There are also some problems in the UI. You can close the panel with the chat, but the icon for getting it back is black and it’s placed in the black corner of the video output of the other person, so it’s invisible. The UI of the mobile app sometimes sort of freezes, so it’s impossible to hang up.

But overall Nextcloud Talk looks very promising as a solution for those who want to easily deploy a video conferencing system on their premise. As I said one-to-one calls already work well for me and I hope the video conferences of multiple people will improve with future releases or I will find settings that fix the problems I’m having.

Fedora, Linux

Flathub, Snap, Fedora: what is more up-to-date?

Yesterday I wondered how Flathub and Snap are doing in terms of proving up-to-date applications and how they compare to Fedora, a traditional and quite progressive Linux distribution.

The comparison is not extremely scientific. I picked (pretty much randomly) 16 apps which are in all three sources, looked up the available version and when it was updated. This subset is not very large. Flathub tends to have popular open source applications well known from Linux distributions. Snap lacks many of these, but has quite a few apps outside the traditional Linux desktop world. And at last Fedora doesn’t have many multimedia apps which include patent-protected codecs (VLC, Kdenlive, MPV,…).

To find out the app version and last update date I relied on Github repositories for Flathub, on uApp explorer for Snap, and on Fedora packages app for Fedora (27).

Looking at the table, you can see that the differences are not big. Flathub generally offers the most up-to-date apps having the latest versions of apps in the list except for missing one minor update for Eye of GNOME, it was also usually the first one to offer it.

The results of Fedora are pretty surprising to me. One of the biggest advantages of Flatpak and Snap they claim they have over traditional Linux distributions is that they ship the latest and greatest, but apparently at least in desktop apps Fedora is not behind and offers the latest versions as well (with two exceptions in this list) and often very close behind or sometimes even before the two competitors.

Of course a distribution model like Flatpak still keeps other advantages (and also disadvantages): sandboxing, you can run it on older distributions (e.g. RHEL 7) etc., but if you’re only after the latest versions Flathub and Snap don’t give you a big advantage over Fedora repositories. And if the Fedora Project offers a Flatpak repository built from Fedora packages as we plan, it can actually be a hit because it will be able to offer up-to-date applications and in a much larger number than current Flathub or Snap Store.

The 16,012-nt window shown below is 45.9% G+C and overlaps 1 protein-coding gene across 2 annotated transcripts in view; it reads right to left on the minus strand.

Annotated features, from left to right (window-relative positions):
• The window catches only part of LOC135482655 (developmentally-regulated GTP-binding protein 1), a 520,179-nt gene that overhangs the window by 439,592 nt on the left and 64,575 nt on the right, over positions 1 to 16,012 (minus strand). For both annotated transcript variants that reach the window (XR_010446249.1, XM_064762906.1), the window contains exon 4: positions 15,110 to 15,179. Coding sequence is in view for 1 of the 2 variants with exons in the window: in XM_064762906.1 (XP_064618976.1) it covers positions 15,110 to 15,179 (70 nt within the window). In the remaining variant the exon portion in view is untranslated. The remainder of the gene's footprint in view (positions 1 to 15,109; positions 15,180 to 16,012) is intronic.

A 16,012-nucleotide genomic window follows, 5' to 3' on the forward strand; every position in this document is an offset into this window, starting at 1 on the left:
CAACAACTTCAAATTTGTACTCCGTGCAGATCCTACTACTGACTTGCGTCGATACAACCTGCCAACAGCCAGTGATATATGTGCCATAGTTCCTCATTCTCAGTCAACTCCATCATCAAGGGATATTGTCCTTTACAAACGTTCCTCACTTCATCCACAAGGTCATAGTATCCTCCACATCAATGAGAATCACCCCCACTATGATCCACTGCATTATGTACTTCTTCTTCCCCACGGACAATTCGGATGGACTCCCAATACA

App Flathub Snap Fedora
Darktable 2.4.0, Dec 24 2.2.5, Oct 25 2.4.0, Jan 1
Blender 2.79, Sept 26 2.79, Sept 11 2.79, Sept 30
Corebird 1.7.3, Nov 19 1.7.3, Nov 20 1.7.3, Nov 28
GnuCach 2.6.19, Jan 5 2.6.19, Dec 18 2.6.18, Oct 30
Inkscape 0.92.2, Aug 9 0.92.2, Aug 19 0.92.2, Oct 1
LibreOffice 5.4.4, Dec 20 5.4.3.2, Dec 1 5.4.4.2, Dec 19
Nextcloud client 2.3.3, Nov 24 2.3.3, Dec 11 2.3.3, Oct 5
Picard 1.4.2, Sept 27 1.4.2, Oct 7 1.3.2, Jul 14
GNOME Calendar 3.26.2, Oct 5 3.26.0, Sept 22 3.26.2, Oct 11
Evince 3.26.0, Nov 9 3.26.0, Nov 29 3.26.0, Sept 18
Eye of GNOME 3.26.1, Nov 7 3.26.2, Nov 29 3.26.2, Nov 15
gedit 3.22.1, Jul 31 3.22.1, Nov 29 3.22.1, Aug 3
Glade 3.20.2, Dec 15 3.20.0, Nov 29 3.20.2, Dec 10
GNOME Characters 3.26.2, Nov 7 3.26.2, Nov 29 3.26.2, Nov 11
GIMP 2.8.22, Oct 17 2.8.22, Dec 11 2.8.22, Nov 11
HexChat 2.2.14, Apr 12 2.2.14, Feb 5 2.2.14, Dec 12 2016
Fedora, Linux

Fedora Media Writer Available in Flathub

Fedora Media Writer is the tool to create live USB flash drives with Fedora. You can also use dd or GNOME Disks, but Fedora Media Writer is the only graphical tool that is tested with Fedora ISOs (please don’t use UNetbootin and such because they really cause faulty Fedora installations).

Fedora Media Writer is available as an RPM package in Fedora repositories and we provide installation files for Windows and macOS. Those are actually offered to users with Windows and macOS as the default download options at getfedora.org. We’ve provided users of other Linux distributions with a flatpak, but it was hosted in its own repo. Recently we managed to get the flatpak to Flathub which many users have already enabled, so now it’s even easier and faster to install.